Cohen’s concerns are valid, said David Balat, director of the Right on Healthcare initiative at the Texas Public Policy Foundation. But CMS rules only apply to Medicare and Medicaid patients.

“CMS cannot mandate for private insurance patients,” Balat told CJ. 

Cohen is “hiding behind rhetoric,” Rep. Hugh Blackwell, R-Burke, told CJ June 19, just after the Senate passed the original version of S.B. 730. The health secretary isn’t taking a sophisticated approach to dealing with the virus, he said. 

“From my perspective, we have to try to be safe, but we also have to protect patients who are in facilities. And that means they need to have contact with family,” Blackwell said.

Mental health is as important as physical health, he said. In some cases, patients need advocates. People in the room who know the patient’s needs.

“If somebody is impaired in some manner they’re not necessarily in a position to be able to take care of their own best interests. They can’t necessarily get out of the bed and [talk to] a nurse.”

One such story came from Kenda Carpenter, a registered nurse who wrote to Daniel about her great grandmother’s recent hospitalization in Charlotte. The older woman suffered a serious head injury, but the family wasn’t allowed to visit. They couldn’t advocate for the “spry, active lady,” Carpenter wrote. After several days in isolation, after conflicting messages from doctors and nurses, Carpenter’s great grandmother was discharged. But she’d been given too many medications, sedated for days. She was incoherent. In pain.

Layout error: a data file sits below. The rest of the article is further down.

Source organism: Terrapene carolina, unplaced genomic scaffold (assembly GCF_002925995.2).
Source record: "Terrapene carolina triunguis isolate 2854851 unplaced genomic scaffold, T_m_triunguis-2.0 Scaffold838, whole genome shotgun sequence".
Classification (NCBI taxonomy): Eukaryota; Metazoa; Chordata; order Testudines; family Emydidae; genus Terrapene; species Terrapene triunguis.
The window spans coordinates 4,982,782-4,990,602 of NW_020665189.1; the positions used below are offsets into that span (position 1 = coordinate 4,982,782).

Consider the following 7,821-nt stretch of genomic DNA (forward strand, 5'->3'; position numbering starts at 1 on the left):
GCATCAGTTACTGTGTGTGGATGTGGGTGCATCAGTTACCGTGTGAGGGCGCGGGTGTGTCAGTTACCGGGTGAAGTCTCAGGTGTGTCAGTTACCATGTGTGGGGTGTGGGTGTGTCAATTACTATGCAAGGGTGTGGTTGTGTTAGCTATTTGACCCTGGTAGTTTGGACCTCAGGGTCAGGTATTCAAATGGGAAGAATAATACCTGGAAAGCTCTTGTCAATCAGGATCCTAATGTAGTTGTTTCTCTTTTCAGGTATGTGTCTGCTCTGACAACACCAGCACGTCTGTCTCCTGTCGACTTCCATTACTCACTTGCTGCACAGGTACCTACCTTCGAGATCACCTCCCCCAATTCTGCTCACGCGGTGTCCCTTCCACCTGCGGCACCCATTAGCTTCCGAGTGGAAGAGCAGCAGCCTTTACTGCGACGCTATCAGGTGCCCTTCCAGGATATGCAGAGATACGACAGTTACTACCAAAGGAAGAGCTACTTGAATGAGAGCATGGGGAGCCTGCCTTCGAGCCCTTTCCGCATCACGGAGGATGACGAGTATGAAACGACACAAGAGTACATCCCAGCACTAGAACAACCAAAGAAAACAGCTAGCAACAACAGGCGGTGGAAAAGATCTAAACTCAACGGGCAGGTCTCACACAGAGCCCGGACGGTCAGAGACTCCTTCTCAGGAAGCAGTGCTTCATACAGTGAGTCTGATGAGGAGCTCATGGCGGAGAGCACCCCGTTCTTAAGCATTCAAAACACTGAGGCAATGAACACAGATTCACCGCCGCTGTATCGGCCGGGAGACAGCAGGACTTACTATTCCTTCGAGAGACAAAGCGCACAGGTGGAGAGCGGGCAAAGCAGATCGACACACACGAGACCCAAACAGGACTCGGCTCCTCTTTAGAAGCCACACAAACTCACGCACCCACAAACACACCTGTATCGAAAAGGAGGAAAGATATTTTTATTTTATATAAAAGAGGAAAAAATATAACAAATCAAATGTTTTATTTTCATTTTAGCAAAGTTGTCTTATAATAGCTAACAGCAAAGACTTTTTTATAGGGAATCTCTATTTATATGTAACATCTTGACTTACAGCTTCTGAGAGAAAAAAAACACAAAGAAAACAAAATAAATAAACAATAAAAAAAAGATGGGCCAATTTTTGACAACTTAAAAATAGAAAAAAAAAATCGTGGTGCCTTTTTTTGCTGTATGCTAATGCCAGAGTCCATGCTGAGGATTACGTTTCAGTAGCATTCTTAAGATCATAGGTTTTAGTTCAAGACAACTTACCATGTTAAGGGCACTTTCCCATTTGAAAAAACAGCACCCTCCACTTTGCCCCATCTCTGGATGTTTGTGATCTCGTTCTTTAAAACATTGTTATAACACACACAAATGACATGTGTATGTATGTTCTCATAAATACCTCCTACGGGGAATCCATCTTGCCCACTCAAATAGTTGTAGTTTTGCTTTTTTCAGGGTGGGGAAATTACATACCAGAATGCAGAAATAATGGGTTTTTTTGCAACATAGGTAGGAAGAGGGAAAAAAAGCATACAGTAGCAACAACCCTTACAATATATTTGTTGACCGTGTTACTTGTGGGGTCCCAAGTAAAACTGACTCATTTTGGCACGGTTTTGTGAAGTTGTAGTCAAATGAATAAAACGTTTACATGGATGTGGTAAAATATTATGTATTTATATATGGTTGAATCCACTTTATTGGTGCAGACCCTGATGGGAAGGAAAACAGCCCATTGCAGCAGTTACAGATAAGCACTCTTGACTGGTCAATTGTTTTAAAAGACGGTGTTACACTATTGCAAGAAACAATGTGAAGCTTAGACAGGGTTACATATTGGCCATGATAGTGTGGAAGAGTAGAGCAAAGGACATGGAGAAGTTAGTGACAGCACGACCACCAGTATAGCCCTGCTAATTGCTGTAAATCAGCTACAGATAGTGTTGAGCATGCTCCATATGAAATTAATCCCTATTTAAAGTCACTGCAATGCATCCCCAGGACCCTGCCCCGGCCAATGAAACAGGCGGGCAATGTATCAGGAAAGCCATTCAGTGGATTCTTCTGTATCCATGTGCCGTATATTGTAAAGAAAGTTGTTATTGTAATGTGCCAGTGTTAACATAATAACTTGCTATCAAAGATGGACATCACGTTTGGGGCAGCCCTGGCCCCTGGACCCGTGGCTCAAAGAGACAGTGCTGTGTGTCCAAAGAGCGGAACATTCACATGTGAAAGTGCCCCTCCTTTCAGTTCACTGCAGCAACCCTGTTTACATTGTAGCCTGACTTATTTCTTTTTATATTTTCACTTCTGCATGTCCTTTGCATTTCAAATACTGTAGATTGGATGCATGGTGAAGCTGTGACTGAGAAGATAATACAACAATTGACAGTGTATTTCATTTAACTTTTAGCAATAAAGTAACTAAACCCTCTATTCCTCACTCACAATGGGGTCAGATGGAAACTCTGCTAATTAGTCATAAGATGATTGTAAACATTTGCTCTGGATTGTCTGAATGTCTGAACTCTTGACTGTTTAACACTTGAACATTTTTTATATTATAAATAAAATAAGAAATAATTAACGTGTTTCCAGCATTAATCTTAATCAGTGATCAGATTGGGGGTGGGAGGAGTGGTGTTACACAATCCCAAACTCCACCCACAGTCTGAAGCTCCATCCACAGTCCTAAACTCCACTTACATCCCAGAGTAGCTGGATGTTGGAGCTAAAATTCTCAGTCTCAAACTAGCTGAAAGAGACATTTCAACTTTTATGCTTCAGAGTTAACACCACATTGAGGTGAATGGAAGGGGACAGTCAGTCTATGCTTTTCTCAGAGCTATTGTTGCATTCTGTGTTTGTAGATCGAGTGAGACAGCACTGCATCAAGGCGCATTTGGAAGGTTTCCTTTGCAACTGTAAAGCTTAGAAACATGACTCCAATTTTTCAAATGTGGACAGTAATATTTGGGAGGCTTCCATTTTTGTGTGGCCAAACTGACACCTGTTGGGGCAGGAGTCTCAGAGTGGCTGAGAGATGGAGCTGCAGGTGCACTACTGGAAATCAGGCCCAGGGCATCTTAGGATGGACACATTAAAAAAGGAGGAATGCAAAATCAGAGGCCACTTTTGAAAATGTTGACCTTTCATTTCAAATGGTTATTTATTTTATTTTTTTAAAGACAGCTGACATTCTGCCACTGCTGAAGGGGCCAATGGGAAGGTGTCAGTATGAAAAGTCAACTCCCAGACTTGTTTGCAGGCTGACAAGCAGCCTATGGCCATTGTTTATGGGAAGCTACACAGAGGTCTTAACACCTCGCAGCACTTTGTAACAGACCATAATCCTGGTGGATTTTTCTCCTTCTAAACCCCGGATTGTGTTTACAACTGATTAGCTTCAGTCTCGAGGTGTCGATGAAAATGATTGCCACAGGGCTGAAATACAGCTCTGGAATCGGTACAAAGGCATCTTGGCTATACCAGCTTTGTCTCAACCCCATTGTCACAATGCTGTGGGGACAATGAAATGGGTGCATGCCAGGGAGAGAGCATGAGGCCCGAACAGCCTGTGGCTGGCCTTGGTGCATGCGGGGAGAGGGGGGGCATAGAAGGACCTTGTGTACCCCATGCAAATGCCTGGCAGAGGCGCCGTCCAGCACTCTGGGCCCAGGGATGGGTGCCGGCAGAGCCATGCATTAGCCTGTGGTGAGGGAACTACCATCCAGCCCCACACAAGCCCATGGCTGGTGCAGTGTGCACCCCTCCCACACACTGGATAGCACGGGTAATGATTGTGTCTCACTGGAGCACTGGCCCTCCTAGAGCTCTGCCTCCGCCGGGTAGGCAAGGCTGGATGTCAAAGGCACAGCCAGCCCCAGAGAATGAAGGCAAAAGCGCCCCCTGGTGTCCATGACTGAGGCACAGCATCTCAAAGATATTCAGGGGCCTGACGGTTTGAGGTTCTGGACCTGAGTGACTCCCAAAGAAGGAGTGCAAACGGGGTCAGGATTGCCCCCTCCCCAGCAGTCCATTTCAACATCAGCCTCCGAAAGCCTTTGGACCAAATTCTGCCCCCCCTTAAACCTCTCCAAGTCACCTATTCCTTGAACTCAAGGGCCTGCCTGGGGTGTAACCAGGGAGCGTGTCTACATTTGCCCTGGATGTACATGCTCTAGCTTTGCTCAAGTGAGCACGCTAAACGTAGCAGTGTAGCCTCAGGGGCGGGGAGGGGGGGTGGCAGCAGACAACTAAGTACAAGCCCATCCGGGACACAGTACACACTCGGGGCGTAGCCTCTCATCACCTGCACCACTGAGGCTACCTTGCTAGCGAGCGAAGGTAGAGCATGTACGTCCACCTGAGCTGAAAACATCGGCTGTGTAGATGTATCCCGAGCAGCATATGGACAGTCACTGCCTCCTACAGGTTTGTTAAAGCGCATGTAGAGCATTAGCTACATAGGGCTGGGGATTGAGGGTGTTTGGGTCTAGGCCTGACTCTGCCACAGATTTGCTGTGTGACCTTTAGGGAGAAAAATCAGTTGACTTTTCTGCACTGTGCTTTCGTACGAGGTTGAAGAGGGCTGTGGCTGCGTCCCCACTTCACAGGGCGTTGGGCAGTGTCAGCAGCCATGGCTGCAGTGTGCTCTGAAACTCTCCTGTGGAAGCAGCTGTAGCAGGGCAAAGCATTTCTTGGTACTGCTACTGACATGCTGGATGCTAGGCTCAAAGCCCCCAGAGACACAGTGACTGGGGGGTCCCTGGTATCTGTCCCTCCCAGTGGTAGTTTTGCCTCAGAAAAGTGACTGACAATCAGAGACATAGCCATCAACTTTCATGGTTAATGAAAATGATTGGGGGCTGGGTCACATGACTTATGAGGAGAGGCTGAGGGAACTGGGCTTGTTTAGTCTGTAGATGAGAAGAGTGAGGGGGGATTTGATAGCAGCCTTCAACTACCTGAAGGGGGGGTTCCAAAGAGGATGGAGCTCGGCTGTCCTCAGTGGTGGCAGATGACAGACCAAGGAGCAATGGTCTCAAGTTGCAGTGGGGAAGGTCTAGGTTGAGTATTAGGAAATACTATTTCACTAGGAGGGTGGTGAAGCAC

“We all can’t help but wonder, how much better could she have been right now if she had been allowed one family member,” Carpenter wrote. “One advocate. One person to watch over her.”

“Please help us. Please help future patients.”

Outside the legislature, some help is offered. But in minute doses. 

A few hospital systems are easing visitor restrictions. In late May, Atrium Health allowed surgery patients to bring a companion to some procedures. On June 12, Wake Forest Baptist Health reinstated limited visitation hours. On June 22, UNC Health Care announced it would let patients at its Triangle hospitals have one visitor. In all cases, COVID-19 screenings apply.

But many hospitals remain in quarantine. People are alone during major surgeries. Cancer treatments. Even death. Meanwhile, parents, husbands, wives, and children wait in hospital parking lots, hoping to get a few minutes, even an hour, to visit their loved ones.

Sen. Joyce Krawiec, R-Forsyth, is another primary sponsor of S.B. 730. The mother of a girl with Crohn’s Disease, Krawiec has passionately argued that the General Assembly can’t sit by and watch families suffer.

“If that were my loved one, the hospital would be calling the police,” Krawiec said before a Senate committee June 11. “Because I would be going in.”

The intent is good, but the application is problematic, Balat told CJ.

“The hospital would no longer be able determine their own policies and procedures with regard to visitation and would be open to exposure legally for something they no longer have control over,” he said.